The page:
Let Σ be an alphabet. We then define the following using the powers of an alphabet and infiniteMathworldPlanetmath union, where n.

Σ+ = n=1Σn
Σ* = n=0Σn=Σ+{λ}

where λ is the element called empty string. A string is an element of Σ*, meaning that it is a grouping of symbols from Σ one after another (via concatenationMathworldPlanetmath). For example, abbc is a string, and cbba is a different string. A string is also commonly called a word. Σ+, like Σ*, contains all finite strings except that Σ+ does not contain the empty string λ. Given a string sΣ*, a string t is a substring of s if s=utv for some strings u,vΣ*. For example, lp,al,ha,alpha, and λ (the empty string) are all substrings of the string alpha.

Definition. A language over an alphabet Σ is a subset of Σ*, meaning that it is a set ( of strings made from the symbols in the alphabet Σ.

Take for example an alphabet Σ={,,63,a,A}. The following are all languages over Σ:

  • {aaa,λ,A63,63,AaAaA},

  • {a,aa,aaa,aaaa,},

  • The empty setMathworldPlanetmath . In the context of languages, is called the empty language.

  • {63}

  • {a2nn0}

A language L is said to be proper if the empty string does not belong to it: λL. A proper language is also said to be λ-free. Otherwise, it is improper. In the examples above, all but the first and the last examples are λ-free. L is a finite language if L is a finite setMathworldPlanetmath, and atomic if it is a singleton subset of Σ, such as the fourth example above. A language can be arbitrarily formed, or constructed via some set of rules called a formal grammar.

Given a language L over Σ, the alphabet of L is defined as the maximal subset Σ(L) of Σ such that every symbol in Σ(L) occurs in some word in L. Equivalently, define the alphabet of a word w to be the set Σ(w) of all symbols that occur in w, then Σ(L) is the union of all Σ(w), where w ranges over L.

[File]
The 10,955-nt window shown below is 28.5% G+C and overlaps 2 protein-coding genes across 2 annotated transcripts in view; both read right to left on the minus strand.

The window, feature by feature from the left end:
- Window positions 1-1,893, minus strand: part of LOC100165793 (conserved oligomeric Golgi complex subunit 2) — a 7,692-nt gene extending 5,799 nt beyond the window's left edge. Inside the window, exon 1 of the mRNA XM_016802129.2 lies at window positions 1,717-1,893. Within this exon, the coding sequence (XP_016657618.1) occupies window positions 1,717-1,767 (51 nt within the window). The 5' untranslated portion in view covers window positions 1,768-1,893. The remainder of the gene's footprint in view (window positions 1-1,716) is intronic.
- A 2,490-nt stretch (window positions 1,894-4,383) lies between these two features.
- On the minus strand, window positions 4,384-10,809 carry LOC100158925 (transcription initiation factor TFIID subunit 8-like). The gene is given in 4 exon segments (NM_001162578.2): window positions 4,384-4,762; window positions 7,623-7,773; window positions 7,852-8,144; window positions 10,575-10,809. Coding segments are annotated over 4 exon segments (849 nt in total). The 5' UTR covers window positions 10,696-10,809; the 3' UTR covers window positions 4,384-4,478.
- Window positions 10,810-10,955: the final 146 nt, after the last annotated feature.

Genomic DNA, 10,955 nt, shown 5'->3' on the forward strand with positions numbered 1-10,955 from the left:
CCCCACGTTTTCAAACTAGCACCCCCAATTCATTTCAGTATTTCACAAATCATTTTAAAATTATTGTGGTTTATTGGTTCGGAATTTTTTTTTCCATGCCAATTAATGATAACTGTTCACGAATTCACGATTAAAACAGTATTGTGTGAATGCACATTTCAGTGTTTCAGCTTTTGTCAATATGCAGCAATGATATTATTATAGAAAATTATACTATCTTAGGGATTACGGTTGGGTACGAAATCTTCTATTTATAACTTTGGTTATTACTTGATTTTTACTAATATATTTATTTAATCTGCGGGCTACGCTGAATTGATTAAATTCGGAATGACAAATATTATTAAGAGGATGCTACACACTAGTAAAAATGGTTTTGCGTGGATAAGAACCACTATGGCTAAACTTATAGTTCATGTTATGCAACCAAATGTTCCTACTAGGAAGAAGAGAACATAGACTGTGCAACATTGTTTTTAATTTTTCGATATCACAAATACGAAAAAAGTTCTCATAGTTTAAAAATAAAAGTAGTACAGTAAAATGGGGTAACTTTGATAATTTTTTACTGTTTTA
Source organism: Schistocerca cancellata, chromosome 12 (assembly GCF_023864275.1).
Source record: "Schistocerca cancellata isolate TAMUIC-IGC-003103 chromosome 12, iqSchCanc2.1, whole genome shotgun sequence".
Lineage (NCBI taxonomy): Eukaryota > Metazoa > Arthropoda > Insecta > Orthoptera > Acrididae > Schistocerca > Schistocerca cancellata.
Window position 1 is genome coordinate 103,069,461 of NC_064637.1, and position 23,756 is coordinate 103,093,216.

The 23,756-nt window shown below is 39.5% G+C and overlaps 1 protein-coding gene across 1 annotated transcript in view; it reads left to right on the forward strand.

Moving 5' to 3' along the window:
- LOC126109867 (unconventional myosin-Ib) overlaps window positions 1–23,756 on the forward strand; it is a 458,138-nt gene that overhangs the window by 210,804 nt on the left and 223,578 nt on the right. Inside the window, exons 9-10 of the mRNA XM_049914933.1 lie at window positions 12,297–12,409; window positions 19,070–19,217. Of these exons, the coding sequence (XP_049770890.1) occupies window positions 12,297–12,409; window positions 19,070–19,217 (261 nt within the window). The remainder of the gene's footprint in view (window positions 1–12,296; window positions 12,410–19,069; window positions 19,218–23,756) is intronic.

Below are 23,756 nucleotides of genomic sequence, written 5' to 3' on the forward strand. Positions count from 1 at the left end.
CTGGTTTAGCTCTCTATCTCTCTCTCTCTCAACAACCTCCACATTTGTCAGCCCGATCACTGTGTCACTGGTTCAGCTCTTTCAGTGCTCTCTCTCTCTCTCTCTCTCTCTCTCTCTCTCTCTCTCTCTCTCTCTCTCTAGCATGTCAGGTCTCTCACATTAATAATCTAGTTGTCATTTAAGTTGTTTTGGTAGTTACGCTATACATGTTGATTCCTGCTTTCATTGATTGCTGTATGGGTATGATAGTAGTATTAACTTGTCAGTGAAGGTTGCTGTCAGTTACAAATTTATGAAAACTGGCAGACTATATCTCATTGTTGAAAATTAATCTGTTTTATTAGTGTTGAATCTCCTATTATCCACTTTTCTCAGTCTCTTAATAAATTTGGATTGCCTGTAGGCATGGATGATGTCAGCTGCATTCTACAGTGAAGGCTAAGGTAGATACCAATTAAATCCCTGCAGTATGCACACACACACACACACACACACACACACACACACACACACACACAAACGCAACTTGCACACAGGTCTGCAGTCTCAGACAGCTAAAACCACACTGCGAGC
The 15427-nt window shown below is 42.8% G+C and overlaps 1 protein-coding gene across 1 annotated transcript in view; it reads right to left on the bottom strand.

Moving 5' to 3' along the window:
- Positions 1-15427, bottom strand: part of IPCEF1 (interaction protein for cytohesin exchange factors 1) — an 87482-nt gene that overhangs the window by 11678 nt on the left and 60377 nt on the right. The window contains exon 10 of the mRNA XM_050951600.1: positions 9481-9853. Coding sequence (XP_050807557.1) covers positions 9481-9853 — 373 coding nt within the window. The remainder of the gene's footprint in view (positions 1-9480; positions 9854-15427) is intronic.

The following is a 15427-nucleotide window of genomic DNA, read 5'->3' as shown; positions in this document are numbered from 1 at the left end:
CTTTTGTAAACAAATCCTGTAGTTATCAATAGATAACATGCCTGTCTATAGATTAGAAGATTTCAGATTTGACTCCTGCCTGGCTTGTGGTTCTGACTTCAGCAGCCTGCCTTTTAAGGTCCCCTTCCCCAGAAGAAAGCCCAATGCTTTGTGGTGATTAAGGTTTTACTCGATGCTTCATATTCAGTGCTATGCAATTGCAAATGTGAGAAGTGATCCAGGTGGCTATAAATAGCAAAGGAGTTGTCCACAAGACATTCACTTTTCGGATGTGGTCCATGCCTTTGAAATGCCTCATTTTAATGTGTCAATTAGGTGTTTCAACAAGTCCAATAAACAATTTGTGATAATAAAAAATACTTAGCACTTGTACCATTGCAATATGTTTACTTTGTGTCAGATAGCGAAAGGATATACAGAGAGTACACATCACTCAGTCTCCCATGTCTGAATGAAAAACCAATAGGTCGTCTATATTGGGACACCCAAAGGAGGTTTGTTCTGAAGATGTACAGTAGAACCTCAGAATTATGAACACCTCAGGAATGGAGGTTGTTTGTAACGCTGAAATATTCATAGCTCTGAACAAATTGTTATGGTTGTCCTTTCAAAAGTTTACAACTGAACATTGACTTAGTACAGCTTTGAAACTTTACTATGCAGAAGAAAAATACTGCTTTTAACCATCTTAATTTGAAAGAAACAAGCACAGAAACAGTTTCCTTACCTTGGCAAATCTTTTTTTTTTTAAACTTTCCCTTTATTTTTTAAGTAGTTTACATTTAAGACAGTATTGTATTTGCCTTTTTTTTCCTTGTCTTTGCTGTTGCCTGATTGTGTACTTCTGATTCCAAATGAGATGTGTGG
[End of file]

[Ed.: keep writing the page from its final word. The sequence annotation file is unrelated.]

Remark. A language can also be described in terms of “infinite” alphabets. For example, in model theoryMathworldPlanetmath, a language is built from a set of symbols, together with a set of variables. These sets are often infinite. Another way of generalizing the notion of a language is to allow the strings to have infinite lengths. The way to do this is to think of a string as a partial functionMathworldPlanetmath f from some set X to the alphabet A such that |dom(f)|<|X|. Then the length of a string f:XA is just |dom(f)|. This specializes to the finite case if we take X to be the set of all non-negative integers.

Title language
Canonical name Language
Date of creation 2013-03-22 12:17:10
Last modified on 2013-03-22 12:17:10
Owner mps (409)
Last modified by mps (409)
Numerical id 28
Author mps (409)
Entry type Definition
Classification msc 03C07
Classification msc 68Q45
Synonym λ-free
Related topic Alphabet
Related topic ContextFreeLanguage
Related topic RegularLanguage
Related topic DeterministicFiniteAutomaton
Related topic NonDeterministicFiniteAutomaton
Related topic KleeneStar
Related topic FormalGrammar
Related topic FirstOrderLanguage
Related topic TermsAndFormulas
Related topic Word
Defines string
Defines empty language
Defines substring
Defines proper language
Defines improper language
Defines alphabet of a language
Defines alphabet of a word
Defines finite language
Defines atomic language